US President Donald Trump's re-election campaign sued CNN for libel on Friday, over an opinion piece that said the campaign had left open the possibility of seeking Russia's help in the 2020 election.
The lawsuit filed in the US District Court in Atlanta was the campaign's third in 10 days accusing major media outlets of libel, following cases against The New York Times and the Washington Post.
All three lawsuits focused on opinion pieces published in 2019 that, according to the campaign, suggested it has had improper ties with Russia.
CNN had no immediate comment. A person familiar with the matter said CNN had yet to review the lawsuit.
Trump has throughout his presidency battled news media he believes demonstrate bias against him. The Republican president often brands CNN, a unit of AT&T Inc as "fake news."
Legal experts have said the libel lawsuits might be tough to win because the law affords broad protection to opinion writers who express their views about public officials like Trump.
Friday's lawsuit objected to a statement in a June 13, 2019 opinion piece by Larry Noble, a CNN contributor and former general counsel of the Federal Election Commission.
After referring to Special Counsel Robert Mueller's report on Russian interference in the 2016 US election. Noble wrote: "The Trump campaign assessed the potential risks and benefits of again seeking Russia's help in 2020 and has decided to leave that option on the table."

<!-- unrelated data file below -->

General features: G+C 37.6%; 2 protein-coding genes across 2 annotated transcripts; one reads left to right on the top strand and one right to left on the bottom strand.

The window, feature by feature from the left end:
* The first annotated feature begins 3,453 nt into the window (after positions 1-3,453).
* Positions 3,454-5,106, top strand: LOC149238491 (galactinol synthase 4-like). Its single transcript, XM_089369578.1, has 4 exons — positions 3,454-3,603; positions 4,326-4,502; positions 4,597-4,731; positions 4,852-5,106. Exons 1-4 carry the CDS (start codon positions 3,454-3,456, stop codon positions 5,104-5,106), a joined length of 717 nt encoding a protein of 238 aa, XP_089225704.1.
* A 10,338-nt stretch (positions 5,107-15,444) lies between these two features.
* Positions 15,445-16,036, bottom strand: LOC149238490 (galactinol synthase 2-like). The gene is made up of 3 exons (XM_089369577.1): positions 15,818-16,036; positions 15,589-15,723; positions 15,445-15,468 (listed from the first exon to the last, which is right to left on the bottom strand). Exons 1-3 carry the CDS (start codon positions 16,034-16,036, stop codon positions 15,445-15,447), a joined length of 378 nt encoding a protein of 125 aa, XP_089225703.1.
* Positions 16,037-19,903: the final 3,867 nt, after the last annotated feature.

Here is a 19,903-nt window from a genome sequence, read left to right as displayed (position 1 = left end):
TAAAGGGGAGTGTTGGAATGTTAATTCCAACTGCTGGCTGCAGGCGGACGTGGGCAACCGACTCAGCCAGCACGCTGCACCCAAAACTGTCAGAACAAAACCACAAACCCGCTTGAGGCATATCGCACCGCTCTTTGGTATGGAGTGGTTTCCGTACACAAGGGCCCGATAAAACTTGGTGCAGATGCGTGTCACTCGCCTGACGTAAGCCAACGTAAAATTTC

The campaign said it has "repeatedly and openly disclaimed any intention to seek Russian involvement in the 2020 election," and has never made statements suggesting otherwise.
It also said CNN was "well aware" that Noble's statement was untrue when published, and the piece reflected its "systematic pattern of bias" against the campaign. The campaign used identical language in the Times and Post lawsuits.
Noble's piece was titled "Soliciting dirt on your opponents from a foreign government is a crime. Mueller should have charged Trump campaign officials with it."
Trump's battles with CNN have included the White House's brief revocation in November 2018 of correspondent Jim Acosta's credentials, after Acosta questioned him about Russia and about a migrant caravan traveling through Mexico.
The campaign is represented by Charles Harder, who is also known for suing Gawker on behalf of Hulk Hogan, after the news website published a video of the former professional wrestler in a sexual encounter.
Hogan won a $140 million judgment that bankrupted Gawker. He later settled for $31 million.